ESPE Abstracts (2014) 82 FC13.1

ESPE2014 Free Communications Thyroid (6 abstracts)

Massive Sequencing of Thyroidal Genes Reveals Unexpected Polygenic Defects in Dyshormonogenic Hypothyroidism

A Iglesias a , M García a , P Ventura f , J Pozo b , M Clemente c , L Audí c , R Corrípio d , K Garikano a , M Polak e , A del Pozo a , T J Visser f & J C Moreno a

aInstitute for Medical and Molecular Genetics (INGEMM), La Paz University Hospital, Madrid, Spain; bPaedriatic Endocrinology Service, Niño Jesus University Hospital, Madrid, Spain; cPaedriatic Endocrinology Service, Vall d’Ebron Hospital, Barcelona, Cataluña, Spain; dPaedriatic Endocrinology Service, Parc taulí Sabadell Hospital, Sabadell, Barcelona/Cataluña, Spain; ePaedriatic Endocrinology Service, Neker-Enfants Malades Hospital, Paris, France; fErasmus Medical Center, Rotterdam, The Netherlands

Background: Dyshormonogenic hypothyroidism is classically a monogenic disease with recessive inheritance. Thyroid dysgenesis showed a multigenic origin in a mouse model of double-heterozygous deletions of Nkx2.1/Pax8 transcription factor genes, suggesting a possible polygenic nature of certain cases of human hypothyroidism.

Objective and Hypotheses: To investigate genetic traits of polygenic involvement in dyshormonogenic hypothyroidism, using next generation sequencing (NGS).

Methods: Endocrine and genetic characterization of four pedigrees with thyroid dyshormonogenesis. NGS of 18 thyroidal genes including TG, TPO, DUOX2/DUOXA2 and DEHAL1. Pathogenicity prediction and H2O2-generation testing of mutants.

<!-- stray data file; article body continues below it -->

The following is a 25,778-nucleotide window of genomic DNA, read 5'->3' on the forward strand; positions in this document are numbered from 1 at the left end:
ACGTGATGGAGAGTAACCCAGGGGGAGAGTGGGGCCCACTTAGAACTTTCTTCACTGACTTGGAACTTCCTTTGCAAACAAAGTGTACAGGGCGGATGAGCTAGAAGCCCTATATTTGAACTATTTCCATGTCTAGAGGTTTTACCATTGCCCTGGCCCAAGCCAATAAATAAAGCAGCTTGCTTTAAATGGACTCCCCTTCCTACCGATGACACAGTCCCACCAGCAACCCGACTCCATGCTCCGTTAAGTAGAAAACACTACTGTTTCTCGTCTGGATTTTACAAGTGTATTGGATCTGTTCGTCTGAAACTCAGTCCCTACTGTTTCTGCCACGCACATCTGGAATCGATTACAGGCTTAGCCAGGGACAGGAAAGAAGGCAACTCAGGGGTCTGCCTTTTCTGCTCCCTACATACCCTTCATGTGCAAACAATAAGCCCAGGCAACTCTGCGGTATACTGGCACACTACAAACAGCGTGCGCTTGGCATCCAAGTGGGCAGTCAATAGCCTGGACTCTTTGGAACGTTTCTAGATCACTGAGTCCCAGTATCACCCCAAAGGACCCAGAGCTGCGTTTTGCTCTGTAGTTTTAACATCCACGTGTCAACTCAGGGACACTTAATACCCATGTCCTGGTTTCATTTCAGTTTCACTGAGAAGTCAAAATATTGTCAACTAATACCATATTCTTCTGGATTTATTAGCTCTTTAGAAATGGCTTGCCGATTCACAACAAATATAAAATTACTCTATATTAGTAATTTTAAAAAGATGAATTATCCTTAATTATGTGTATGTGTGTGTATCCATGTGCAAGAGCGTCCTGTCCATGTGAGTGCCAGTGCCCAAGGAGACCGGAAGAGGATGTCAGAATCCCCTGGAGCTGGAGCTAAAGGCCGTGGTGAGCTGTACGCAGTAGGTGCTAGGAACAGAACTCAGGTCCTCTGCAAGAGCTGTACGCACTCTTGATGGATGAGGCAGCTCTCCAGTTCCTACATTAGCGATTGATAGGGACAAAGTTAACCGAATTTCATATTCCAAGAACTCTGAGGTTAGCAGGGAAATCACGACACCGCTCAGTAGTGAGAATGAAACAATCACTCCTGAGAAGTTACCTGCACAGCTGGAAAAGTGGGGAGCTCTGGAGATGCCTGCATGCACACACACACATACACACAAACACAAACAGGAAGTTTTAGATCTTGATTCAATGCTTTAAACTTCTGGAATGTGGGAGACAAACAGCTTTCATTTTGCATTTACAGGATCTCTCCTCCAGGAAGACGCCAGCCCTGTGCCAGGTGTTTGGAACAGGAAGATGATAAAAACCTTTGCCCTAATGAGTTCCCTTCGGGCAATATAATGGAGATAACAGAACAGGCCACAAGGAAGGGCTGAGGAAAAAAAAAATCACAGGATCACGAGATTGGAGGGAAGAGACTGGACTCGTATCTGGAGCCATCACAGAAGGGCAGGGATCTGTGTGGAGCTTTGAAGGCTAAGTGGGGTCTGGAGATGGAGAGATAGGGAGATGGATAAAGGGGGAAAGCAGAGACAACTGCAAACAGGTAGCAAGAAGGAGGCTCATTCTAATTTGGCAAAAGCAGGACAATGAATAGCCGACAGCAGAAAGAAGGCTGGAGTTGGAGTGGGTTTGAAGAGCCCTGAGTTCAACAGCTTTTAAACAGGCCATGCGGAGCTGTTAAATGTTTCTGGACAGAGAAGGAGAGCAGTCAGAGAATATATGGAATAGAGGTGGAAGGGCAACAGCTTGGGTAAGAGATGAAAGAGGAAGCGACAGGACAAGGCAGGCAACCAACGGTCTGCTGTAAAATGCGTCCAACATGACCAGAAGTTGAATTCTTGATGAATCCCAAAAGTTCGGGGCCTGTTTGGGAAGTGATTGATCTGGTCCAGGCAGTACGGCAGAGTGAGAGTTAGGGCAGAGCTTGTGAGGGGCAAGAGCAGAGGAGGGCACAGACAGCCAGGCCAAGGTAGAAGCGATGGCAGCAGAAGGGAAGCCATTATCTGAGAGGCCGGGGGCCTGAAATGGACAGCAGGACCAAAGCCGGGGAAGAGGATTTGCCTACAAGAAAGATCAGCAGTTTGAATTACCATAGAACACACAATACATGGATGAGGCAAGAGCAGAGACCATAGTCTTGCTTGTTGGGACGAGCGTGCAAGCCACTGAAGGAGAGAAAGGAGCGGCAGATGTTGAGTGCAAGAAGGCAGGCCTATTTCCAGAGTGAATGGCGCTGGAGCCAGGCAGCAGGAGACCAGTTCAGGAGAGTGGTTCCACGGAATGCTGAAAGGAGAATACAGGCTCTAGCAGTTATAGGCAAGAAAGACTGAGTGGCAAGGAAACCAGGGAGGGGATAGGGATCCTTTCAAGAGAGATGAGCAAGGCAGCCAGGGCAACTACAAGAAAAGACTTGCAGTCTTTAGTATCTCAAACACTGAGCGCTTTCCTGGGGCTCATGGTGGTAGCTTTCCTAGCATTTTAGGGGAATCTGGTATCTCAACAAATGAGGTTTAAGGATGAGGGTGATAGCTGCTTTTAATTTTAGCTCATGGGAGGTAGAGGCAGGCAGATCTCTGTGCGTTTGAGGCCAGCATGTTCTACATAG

Results: Three families (F1–F3) were consanguineous. All patients showed positive perchlorate discharge (PD). In F1, two siblings with congenital hypothyroidism (TSH>200 mu/l) had elevated thyroglobulin (>1600 ng/ml) and 100% PD. NGS revealed a homozygous frameshift mutation in TPO (p.S756fsX75) in both brothers. Additionally, one presented a heterozygous nonsense mutation in DUOX2 (p.K530X). In F2, two sisters were born with increased neonatal TSH (200 and 800 mu/l). Both were homozygotes for a nonsense TG mutation (p.R296X) but also were respectively heterozygote and homozygote for a pathogenic TPO mutation (p.G667S). In F3, index patient presented neonatal TSH>800 mu/l, thyroglobulin >300 ng/ml and 30% PD. NGS revealed a yet described pathogenic homozygous TPO mutation (p.G493S) and a rare heterozygous TG change (p.G653D) predicted as highly pathogenic. In non-consanguineous F4, two sisters had pubertal euthyroid/hyperthyrotropinemic goiters and 25% PD. Both were heterozygotes for a known pathogenic TPO mutation (p.N425S), but one also presented a heterozygous DUOXA2 mutation (p.G294E) which reduced 50% the in vitro capacity of H2O2 generation by DUOX2-DUOXA2 pair.

Conclusion: Targeted NGS reveals unexpected mutations additional to typical homozygous defects in consanguineous children with thyroid dyshormonogenesis. These additional mutations occur in genes also involved in iodide organification (DUOX2, TPO, TG, DUOXA2), had not been identified by standard ‘one-gene-approach’ sequencing and may account for the intra-familial phenotypic variability of dyshormonogenic hypothyroidism.

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